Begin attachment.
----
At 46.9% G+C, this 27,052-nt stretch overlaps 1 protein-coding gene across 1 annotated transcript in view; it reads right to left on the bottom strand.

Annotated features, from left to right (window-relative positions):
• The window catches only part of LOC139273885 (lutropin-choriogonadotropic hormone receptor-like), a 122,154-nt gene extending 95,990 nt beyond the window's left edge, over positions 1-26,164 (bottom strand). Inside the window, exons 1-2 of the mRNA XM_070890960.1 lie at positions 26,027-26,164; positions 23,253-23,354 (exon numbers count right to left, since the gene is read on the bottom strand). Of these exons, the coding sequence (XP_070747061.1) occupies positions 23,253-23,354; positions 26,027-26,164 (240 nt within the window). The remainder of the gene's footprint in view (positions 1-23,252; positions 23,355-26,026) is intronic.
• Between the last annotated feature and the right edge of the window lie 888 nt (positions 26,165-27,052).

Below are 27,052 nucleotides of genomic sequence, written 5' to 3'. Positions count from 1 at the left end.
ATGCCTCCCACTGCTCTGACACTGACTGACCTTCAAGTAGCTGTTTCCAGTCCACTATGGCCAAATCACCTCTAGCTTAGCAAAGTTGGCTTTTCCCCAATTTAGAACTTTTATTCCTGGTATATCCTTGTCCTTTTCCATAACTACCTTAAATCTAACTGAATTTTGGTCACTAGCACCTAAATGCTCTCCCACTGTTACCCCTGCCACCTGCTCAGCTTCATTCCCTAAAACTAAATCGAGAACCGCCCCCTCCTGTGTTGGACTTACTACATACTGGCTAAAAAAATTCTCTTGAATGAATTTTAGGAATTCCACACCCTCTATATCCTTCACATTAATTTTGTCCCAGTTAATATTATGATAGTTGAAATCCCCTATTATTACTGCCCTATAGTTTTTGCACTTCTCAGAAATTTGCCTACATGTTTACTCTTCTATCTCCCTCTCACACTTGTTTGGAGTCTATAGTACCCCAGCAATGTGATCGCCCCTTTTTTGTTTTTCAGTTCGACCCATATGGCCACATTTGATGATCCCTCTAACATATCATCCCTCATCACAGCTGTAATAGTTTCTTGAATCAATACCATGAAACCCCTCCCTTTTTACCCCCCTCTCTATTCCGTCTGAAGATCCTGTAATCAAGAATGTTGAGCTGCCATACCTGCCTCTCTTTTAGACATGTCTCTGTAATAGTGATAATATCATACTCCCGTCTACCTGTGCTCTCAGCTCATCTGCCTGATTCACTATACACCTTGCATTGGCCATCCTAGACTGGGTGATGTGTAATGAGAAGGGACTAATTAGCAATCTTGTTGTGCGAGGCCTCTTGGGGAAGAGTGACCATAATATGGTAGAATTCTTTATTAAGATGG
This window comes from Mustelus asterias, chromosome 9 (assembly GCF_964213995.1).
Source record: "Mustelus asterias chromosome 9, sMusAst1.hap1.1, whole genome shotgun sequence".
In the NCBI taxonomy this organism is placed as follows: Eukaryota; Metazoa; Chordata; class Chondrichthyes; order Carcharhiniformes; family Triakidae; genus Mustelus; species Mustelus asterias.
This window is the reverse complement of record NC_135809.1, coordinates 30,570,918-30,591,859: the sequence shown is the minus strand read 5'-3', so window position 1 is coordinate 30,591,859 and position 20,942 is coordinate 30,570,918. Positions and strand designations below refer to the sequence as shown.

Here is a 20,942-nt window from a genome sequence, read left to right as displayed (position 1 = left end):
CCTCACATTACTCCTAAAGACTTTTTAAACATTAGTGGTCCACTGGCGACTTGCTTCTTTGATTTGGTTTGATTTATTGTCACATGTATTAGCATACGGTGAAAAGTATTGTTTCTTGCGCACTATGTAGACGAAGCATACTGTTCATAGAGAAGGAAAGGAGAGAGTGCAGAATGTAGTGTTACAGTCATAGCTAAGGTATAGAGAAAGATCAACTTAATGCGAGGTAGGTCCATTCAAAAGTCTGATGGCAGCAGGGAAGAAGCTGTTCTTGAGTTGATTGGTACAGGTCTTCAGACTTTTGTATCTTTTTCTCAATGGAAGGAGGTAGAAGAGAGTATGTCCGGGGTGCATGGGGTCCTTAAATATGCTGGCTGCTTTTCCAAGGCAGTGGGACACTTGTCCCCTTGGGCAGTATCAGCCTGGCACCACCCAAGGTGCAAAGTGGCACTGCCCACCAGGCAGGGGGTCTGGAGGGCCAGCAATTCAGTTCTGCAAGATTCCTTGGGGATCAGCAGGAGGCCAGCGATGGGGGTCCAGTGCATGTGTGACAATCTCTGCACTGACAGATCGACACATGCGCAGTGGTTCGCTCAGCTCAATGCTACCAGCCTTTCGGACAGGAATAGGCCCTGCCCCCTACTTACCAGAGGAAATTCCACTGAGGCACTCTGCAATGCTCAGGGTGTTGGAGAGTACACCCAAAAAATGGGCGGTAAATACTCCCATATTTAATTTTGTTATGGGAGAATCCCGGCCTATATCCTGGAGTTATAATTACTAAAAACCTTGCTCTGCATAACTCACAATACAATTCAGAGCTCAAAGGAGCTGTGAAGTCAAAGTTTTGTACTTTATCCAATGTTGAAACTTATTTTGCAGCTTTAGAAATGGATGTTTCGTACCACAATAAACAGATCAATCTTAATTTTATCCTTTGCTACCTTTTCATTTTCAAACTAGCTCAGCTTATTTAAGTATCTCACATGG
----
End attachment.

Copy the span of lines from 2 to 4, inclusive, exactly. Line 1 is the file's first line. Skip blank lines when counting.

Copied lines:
Annotated features, from left to right (window-relative positions):
• The window catches only part of LOC139273885 (lutropin-choriogonadotropic hormone receptor-like), a 122,154-nt gene extending 95,990 nt beyond the window's left edge, over positions 1-26,164 (bottom strand). Inside the window, exons 1-2 of the mRNA XM_070890960.1 lie at positions 26,027-26,164; positions 23,253-23,354 (exon numbers count right to left, since the gene is read on the bottom strand). Of these exons, the coding sequence (XP_070747061.1) occupies positions 23,253-23,354; positions 26,027-26,164 (240 nt within the window). The remainder of the gene's footprint in view (positions 1-23,252; positions 23,355-26,026) is intronic.
• Between the last annotated feature and the right edge of the window lie 888 nt (positions 26,165-27,052).